If you want to know what “America got right” — and who doesn’t, what with the news filled with all it’s getting wrong — look no farther than Wieden + Kennedy’s current campaign, “Freedom,” for the Dodge Challenger. The voiceover for the humorous commercial, which reimagines the revolutionary colonists charging the British, only this time in cars, intones: “Here are a couple of things America got right: cars and freedom.”
Want to know the stuff Americans are made of? A far more sober Wieden Jeep Grand Cherokee spot, “Manifesto,” mixes images of skyscrapers, locomotives and welders to remind Americans “the things we make, make us.”
“The campaign is [our] way of making it clear … that we have that personal pride back and we’re creating quality products,” said Olivier Francois, lead marketing executive, Chrysler Group, when the spot broke.
You’d be forgiven for thinking we’re back in the ’70s, when even ads for washing machines tried to turn a nationalistic, made-in-America pride into consumer loyalty. (Soaring eagles were a favorite visual.) Once again, advertisers are turning up the ’tis-of-thee dial — only this time, it’s less about flag-waving and anthems than nostalgia for a time America was a global leader known for good, old-fashioned hard work and craftsmanship.
Robert J. Thompson, founding director of the Bleier Center for Television and Popular Culture at Syracuse University, says cultural conditions today are not unlike those of the ’70s: economic instability, an oil crisis and a long, intractable war. “This country was once a leader in manufacturing and industry,” says Thompson. “[It] could use a dose of pride in its own work.”
Automakers in the U.S. have never shied away from jingoistic fist pumping, so it’s no surprise several have jumped on the “Go U.S.A.” bandwagon. In “Still Building Rockets,” its first work for Chevrolet, Goodby, Silverstein & Partners juxtaposes retro images of actual rocket scientists with shots of GM plant workers building a Corvette, followed by the car taking off down a road. “While time has marched on and priorities have changed,” says the voiceover, “it’s nice to know America still builds rockets.”
Corvette is ” a particularly American product and the pride in craftsmanship that goes into it had been lost over the years,” says Jeff Goodby, co-chairman and cd of Goodby.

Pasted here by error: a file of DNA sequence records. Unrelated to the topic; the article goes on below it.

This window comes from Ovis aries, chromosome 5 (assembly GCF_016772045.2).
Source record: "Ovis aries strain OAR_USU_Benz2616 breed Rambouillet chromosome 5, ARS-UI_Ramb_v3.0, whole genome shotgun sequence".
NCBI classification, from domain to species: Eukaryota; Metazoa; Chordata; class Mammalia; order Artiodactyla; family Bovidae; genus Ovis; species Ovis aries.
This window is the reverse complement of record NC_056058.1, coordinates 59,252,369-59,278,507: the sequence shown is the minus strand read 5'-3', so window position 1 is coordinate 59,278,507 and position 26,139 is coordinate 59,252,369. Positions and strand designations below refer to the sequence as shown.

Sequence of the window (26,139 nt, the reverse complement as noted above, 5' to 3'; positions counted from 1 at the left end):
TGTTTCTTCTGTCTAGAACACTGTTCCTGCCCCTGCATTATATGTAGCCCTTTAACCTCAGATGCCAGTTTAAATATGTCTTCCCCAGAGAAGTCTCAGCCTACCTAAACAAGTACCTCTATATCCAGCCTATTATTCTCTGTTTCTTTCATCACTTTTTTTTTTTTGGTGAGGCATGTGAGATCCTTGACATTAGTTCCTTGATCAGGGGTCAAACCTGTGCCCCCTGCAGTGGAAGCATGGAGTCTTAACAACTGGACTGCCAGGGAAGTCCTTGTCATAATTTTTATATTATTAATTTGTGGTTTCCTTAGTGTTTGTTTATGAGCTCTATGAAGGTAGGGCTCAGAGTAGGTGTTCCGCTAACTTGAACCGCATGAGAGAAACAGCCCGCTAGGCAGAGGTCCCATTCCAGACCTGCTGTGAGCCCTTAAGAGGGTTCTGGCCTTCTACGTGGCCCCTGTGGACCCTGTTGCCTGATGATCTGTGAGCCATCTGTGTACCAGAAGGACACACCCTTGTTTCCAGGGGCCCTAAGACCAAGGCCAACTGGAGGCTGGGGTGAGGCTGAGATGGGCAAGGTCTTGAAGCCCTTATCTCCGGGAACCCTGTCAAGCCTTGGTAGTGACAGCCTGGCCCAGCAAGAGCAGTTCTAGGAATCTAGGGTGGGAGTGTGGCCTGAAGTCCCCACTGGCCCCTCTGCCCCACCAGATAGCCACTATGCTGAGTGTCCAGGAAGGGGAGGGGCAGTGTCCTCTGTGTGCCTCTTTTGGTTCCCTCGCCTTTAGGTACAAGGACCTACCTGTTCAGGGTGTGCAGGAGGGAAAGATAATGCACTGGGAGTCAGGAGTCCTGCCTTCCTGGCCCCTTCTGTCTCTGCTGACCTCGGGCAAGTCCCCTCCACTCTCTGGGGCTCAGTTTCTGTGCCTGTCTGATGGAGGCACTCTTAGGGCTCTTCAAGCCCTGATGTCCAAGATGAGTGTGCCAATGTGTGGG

But pushing pride goes beyond the auto industry. Levi’s, which often turns to its heritage in its advertising, last year used Walt Whitman’s “America” to launch a campaign, “Go forth,” about the new “pioneer.” This year’s campaign, “Ready to work,” comes with the tag, “We are all workers.”
The ads focus on the dying, steel-mill town of Braddock, Pa., whose mayor, John Fetterman, is trying to revive it. The Levi’s work chronicles the town and its mostly unemployed, blue-collar residents. The firm is also contributing financially to the rebuild.
“The idea of … putting people back to work is clearly top of mind [culturally],” says Doug Sweeny, vp of Levi’s brand marketing.
“With the unemployment rate still lingering just below 10 percent, it makes sense that brands want to make a point of emphasizing the impact that doing business with them has on the local economy,” adds Ann Mack, director of trendspotting at JWT.
Dickies, another American-born brand with workwear at the heart of its business, also has a campaign, “874 versus,” with a workman theme. Its online component includes videos in which the durability of its flagship 874 work pant is tested at locations including a construction site and a junkyard.
The campaign “is about putting America back to work,” says Rich Silverstein, Goodby co-chairman and cd.
“I like that [the work] doesn’t try to tap a generic, flag-waving, apple-pie version of America, but that it takes an aspect of what it means to ‘be American’ and uses that to make its point,” says Kevin Roddy, CCO of Bartle Bogle Hegarty, New York, an agency that once worked on Levi’s and is now wrapping up its last work for GM’s Cadillac. “These brands have tapped into an American ethic … and I think that can be motivating.”
Does it matter if the products aren’t even made in the U.S. or owned by a U.S. firm? Some say not really.
“When you say ‘Jeep,’ a lot of people think of these vehicles that helped win the second World War. If you’ve got that kind of cultural equity and mythic resonance, that’s one of the things you can go for in an advertising campaign,” says Syracuse’s Thompson. “It’s seldom ever really about the product so much as it is a certain national mythology.”